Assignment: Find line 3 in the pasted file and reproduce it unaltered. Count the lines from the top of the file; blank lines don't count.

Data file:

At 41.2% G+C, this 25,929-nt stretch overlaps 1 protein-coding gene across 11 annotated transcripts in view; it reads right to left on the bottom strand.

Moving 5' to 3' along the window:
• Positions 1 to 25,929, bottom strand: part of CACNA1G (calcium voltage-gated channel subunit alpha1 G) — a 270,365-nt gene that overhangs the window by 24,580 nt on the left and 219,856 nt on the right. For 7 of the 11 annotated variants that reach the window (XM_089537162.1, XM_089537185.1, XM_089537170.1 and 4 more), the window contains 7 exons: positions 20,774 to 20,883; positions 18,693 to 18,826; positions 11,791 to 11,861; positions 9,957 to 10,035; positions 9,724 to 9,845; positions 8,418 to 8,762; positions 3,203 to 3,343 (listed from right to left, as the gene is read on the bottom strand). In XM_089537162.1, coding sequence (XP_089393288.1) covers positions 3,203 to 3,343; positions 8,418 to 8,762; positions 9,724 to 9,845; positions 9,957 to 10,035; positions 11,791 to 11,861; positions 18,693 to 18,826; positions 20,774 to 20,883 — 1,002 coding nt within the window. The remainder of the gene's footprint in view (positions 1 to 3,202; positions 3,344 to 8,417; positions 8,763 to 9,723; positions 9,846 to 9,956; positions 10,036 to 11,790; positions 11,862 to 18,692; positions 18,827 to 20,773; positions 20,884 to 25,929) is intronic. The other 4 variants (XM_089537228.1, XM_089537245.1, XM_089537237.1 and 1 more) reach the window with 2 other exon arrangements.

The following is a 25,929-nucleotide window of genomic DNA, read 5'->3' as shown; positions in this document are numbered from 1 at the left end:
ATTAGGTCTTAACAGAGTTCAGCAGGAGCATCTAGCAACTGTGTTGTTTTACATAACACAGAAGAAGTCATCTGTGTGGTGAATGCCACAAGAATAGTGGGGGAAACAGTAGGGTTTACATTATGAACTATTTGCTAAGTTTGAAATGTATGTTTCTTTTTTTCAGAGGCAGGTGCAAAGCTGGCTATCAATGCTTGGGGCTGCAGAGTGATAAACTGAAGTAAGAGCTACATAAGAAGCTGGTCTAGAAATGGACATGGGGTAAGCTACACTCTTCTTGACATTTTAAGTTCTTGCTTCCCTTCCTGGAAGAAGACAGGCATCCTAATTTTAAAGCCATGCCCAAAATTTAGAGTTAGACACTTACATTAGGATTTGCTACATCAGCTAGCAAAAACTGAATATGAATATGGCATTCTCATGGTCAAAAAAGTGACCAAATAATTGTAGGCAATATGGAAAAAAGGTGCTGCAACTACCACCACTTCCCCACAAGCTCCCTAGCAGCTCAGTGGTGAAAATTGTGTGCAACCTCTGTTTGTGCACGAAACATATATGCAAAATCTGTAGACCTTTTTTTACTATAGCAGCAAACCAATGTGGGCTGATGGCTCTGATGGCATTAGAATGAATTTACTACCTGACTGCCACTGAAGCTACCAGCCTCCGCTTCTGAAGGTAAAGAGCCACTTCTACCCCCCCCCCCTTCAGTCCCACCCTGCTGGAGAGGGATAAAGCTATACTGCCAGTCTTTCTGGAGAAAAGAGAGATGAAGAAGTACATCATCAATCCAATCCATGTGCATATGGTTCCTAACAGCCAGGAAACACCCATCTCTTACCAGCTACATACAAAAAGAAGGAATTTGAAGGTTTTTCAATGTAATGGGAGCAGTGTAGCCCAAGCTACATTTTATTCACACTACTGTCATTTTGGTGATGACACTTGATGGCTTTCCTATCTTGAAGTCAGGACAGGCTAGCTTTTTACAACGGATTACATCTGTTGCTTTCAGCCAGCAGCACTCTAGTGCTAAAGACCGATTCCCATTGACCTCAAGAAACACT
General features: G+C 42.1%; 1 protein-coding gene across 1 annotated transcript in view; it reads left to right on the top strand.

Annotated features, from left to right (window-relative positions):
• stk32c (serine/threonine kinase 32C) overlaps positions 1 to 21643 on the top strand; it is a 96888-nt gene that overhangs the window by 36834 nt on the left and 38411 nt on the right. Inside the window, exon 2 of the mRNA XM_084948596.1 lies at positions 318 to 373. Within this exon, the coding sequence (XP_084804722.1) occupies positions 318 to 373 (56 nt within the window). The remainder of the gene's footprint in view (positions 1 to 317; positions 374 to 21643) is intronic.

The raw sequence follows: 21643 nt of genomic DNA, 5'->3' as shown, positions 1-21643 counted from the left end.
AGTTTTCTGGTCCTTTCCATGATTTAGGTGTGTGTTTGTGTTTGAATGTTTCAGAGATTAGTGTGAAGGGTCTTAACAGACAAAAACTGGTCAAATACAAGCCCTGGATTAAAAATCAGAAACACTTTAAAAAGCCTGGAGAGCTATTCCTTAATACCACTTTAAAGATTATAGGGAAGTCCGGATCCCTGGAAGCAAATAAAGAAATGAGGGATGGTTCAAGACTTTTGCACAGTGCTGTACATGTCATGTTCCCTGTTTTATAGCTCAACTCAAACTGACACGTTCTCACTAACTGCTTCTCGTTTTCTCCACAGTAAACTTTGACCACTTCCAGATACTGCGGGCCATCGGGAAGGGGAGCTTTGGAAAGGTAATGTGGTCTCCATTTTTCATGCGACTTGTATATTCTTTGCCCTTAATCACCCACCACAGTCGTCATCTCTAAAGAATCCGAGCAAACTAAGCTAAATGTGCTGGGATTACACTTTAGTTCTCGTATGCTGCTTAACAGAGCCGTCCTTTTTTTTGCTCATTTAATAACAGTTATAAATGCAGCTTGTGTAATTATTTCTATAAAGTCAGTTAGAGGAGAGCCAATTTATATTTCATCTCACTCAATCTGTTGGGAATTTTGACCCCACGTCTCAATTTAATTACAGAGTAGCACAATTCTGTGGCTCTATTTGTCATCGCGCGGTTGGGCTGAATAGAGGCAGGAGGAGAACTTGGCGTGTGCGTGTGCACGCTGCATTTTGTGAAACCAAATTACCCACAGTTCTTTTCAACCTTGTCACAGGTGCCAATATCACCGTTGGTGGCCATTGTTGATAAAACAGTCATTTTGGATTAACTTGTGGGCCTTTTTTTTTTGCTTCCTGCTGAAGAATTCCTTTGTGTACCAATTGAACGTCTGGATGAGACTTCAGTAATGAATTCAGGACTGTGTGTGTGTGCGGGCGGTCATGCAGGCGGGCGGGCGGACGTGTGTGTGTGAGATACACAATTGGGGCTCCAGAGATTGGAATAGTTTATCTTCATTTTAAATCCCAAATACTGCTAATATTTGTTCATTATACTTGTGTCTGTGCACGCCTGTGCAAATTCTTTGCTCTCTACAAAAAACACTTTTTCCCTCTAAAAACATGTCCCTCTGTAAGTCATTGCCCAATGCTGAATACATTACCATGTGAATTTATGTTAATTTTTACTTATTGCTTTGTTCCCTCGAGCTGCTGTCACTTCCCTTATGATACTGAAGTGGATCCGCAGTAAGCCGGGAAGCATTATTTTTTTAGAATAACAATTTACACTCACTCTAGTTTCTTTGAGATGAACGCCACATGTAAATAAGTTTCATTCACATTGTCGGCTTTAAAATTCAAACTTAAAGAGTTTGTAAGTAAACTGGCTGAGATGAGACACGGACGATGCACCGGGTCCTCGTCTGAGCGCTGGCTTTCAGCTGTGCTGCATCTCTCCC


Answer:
• Positions 1 to 25,929, bottom strand: part of CACNA1G (calcium voltage-gated channel subunit alpha1 G) — a 270,365-nt gene that overhangs the window by 24,580 nt on the left and 219,856 nt on the right. For 7 of the 11 annotated variants that reach the window (XM_089537162.1, XM_089537185.1, XM_089537170.1 and 4 more), the window contains 7 exons: positions 20,774 to 20,883; positions 18,693 to 18,826; positions 11,791 to 11,861; positions 9,957 to 10,035; positions 9,724 to 9,845; positions 8,418 to 8,762; positions 3,203 to 3,343 (listed from right to left, as the gene is read on the bottom strand). In XM_089537162.1, coding sequence (XP_089393288.1) covers positions 3,203 to 3,343; positions 8,418 to 8,762; positions 9,724 to 9,845; positions 9,957 to 10,035; positions 11,791 to 11,861; positions 18,693 to 18,826; positions 20,774 to 20,883 — 1,002 coding nt within the window. The remainder of the gene's footprint in view (positions 1 to 3,202; positions 3,344 to 8,417; positions 8,763 to 9,723; positions 9,846 to 9,956; positions 10,036 to 11,790; positions 11,862 to 18,692; positions 18,827 to 20,773; positions 20,884 to 25,929) is intronic. The other 4 variants (XM_089537228.1, XM_089537245.1, XM_089537237.1 and 1 more) reach the window with 2 other exon arrangements.